Second, the fielding of body armor. The early vest panels did not consider the wearer’s comfort or body type. Unfortunately, even with better retention holsters and more ergonomic armor, law enforcement did not consider reversing the blading and twisting.

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During a Gunsite class shoot-off, both students are working
from their balanced fighting stances.

Gunsite Doctrine Evolves

A shooting stance (platform) is a starting point. It is a place where you can work on balance, delivering and absorbing force while being able to move in any direction, including up and down. It is a starting point. In two events that immediately come to mind, one here and the other in the Middle East, I found myself moving laterally and dropping into kneeling quickly.

For years, Gunsite was perceived as a school where you had to shoot 1911s from a Weaver stance. Even though that changed long ago, the belief mistakenly persists, hence this article.

In many places, including the competition world, shooters transitioned from the Weaver to a static isosceles stance and finally to a “modified isosceles.” For several years, many shooters shot this by hunching their heads into their shoulders like a turtle. It negates one of the benefits of Weaver — having your head up while not adding tension and discomfort.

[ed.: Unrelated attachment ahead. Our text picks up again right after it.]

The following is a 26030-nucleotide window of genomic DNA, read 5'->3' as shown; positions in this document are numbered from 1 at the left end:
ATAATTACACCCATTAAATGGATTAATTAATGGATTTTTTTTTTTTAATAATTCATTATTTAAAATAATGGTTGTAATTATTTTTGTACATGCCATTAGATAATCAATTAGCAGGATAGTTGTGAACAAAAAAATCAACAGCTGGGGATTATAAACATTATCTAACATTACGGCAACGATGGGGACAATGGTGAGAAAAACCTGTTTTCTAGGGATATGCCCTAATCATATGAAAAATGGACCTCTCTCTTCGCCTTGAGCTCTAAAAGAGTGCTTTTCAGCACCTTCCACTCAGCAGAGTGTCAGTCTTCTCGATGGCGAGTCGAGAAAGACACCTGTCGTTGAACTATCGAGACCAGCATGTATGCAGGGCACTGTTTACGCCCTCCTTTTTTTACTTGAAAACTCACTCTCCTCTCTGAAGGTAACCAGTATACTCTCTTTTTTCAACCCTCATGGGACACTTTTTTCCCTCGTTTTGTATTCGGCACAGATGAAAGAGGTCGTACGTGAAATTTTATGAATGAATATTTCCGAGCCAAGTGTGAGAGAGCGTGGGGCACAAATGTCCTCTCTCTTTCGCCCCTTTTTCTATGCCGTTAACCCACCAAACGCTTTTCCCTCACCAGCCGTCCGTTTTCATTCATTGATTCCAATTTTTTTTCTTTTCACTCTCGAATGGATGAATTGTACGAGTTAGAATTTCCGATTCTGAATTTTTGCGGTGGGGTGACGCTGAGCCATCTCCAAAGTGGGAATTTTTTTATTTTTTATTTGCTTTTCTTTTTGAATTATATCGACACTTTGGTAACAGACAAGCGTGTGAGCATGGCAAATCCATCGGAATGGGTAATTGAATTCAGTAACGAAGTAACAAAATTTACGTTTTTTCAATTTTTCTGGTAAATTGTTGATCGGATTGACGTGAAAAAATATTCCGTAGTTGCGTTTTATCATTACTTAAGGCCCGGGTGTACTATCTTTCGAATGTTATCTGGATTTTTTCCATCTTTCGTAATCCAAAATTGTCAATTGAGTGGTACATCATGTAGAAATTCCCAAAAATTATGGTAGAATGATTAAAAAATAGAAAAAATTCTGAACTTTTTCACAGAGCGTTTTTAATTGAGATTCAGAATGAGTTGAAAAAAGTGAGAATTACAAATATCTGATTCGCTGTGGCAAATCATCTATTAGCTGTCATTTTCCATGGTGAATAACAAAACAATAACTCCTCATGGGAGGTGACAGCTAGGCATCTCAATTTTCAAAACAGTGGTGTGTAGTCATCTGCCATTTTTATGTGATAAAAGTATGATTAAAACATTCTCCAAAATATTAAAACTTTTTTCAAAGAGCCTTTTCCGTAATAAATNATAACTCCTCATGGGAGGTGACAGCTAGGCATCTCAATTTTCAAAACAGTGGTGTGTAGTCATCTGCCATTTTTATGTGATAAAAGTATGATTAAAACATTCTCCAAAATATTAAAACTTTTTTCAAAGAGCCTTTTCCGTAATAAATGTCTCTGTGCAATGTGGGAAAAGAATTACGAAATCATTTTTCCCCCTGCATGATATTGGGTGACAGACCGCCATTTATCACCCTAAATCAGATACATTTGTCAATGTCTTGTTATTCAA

The two most notable changes are how the pistol is gripped and the orientation of the shooter’s arms; specifically, the non-shooting elbow does not visibly bend downward as part of the recoil-controlling isometric tension.

By the late 00s, after the turn of this century — like 15-plus years ago, Gunsite had acknowledged the benefits of differing platforms for some shooters.

Several years later, in 2015, the urban legend about having to shoot Weaver was lingering on. The then-training manager authored a piece on the universal fighting stance and now collectively we have settled on the term “balanced fighting stance.”

Movement will be key to survival in a fight unless one is behind impenetrable or unapproachable cover. As a starting point, your feet are still shoulder-width apart side to side, and your toes are pointed toward the threat. Your weight is on the balls of your feet, biased to the non-shooting leg, and your knees are slightly bent. Again, your hips and shoulders are nearly square to the threat or target. Your head is as upright as possible — regardless of the firearm you are employing — but not tilted back. Both arms are extended in front of you, though not locked.

Your strong hand applies inward pressure on the frame from the front and back straps while your support hand presses in from both sides. The pistol’s design affects the angle of your grip and where your thumbs go. Thumb safeties require a higher thumb placement than pistols with nothing more than slide stops.

Our knowledge of interpersonal conflict has evolved. With that, there has been a greater understanding of how we apply various skills. Changes in the shooting platform we teach have been part of that evolution.

An upright stance is a starting point, and you should be able to adapt it to the changes in your situation — this starting point is a Balanced Fighting Stance.